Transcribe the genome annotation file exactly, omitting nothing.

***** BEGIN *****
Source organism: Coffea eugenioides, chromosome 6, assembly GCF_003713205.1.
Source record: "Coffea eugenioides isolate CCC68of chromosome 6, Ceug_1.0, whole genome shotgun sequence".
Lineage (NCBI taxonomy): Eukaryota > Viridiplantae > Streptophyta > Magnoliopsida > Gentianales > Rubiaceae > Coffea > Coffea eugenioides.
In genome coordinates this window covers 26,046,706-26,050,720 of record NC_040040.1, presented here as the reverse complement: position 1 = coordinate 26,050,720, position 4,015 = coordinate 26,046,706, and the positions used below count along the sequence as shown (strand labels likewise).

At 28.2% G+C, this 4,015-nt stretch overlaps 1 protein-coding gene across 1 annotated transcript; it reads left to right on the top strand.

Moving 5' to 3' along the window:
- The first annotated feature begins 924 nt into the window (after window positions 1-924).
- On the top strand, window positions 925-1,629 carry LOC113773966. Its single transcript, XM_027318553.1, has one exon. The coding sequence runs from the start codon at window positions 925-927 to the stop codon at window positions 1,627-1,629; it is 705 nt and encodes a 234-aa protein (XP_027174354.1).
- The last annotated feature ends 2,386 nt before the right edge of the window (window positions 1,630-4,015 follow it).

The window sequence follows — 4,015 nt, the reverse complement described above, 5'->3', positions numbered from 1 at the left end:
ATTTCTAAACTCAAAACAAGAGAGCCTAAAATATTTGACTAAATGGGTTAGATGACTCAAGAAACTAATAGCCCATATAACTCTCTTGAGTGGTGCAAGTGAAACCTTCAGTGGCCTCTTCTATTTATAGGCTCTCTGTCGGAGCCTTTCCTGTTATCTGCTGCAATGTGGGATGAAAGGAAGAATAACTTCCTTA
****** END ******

Source organism: Coffea eugenioides, chromosome 6, assembly GCF_003713205.1.
Source record: "Coffea eugenioides isolate CCC68of chromosome 6, Ceug_1.0, whole genome shotgun sequence".
Lineage (NCBI taxonomy): Eukaryota > Viridiplantae > Streptophyta > Magnoliopsida > Gentianales > Rubiaceae > Coffea > Coffea eugenioides.
In genome coordinates this window covers 26,046,706-26,050,720 of record NC_040040.1, presented here as the reverse complement: position 1 = coordinate 26,050,720, position 4,015 = coordinate 26,046,706, and the positions used below count along the sequence as shown (strand labels likewise).

At 28.2% G+C, this 4,015-nt stretch overlaps 1 protein-coding gene across 1 annotated transcript; it reads left to right on the top strand.

Moving 5' to 3' along the window:
- The first annotated feature begins 924 nt into the window (after window positions 1-924).
- On the top strand, window positions 925-1,629 carry LOC113773966. Its single transcript, XM_027318553.1, has one exon. The coding sequence runs from the start codon at window positions 925-927 to the stop codon at window positions 1,627-1,629; it is 705 nt and encodes a 234-aa protein (XP_027174354.1).
- The last annotated feature ends 2,386 nt before the right edge of the window (window positions 1,630-4,015 follow it).

The window sequence follows — 4,015 nt, the reverse complement described above, 5'->3', positions numbered from 1 at the left end:
ATTTCTAAACTCAAAACAAGAGAGCCTAAAATATTTGACTAAATGGGTTAGATGACTCAAGAAACTAATAGCCCATATAACTCTCTTGAGTGGTGCAAGTGAAACCTTCAGTGGCCTCTTCTATTTATAGGCTCTCTGTCGGAGCCTTTCCTGTTATCTGCTGCAATGTGGGATGAAAGGAAGAATAACTTCCTTA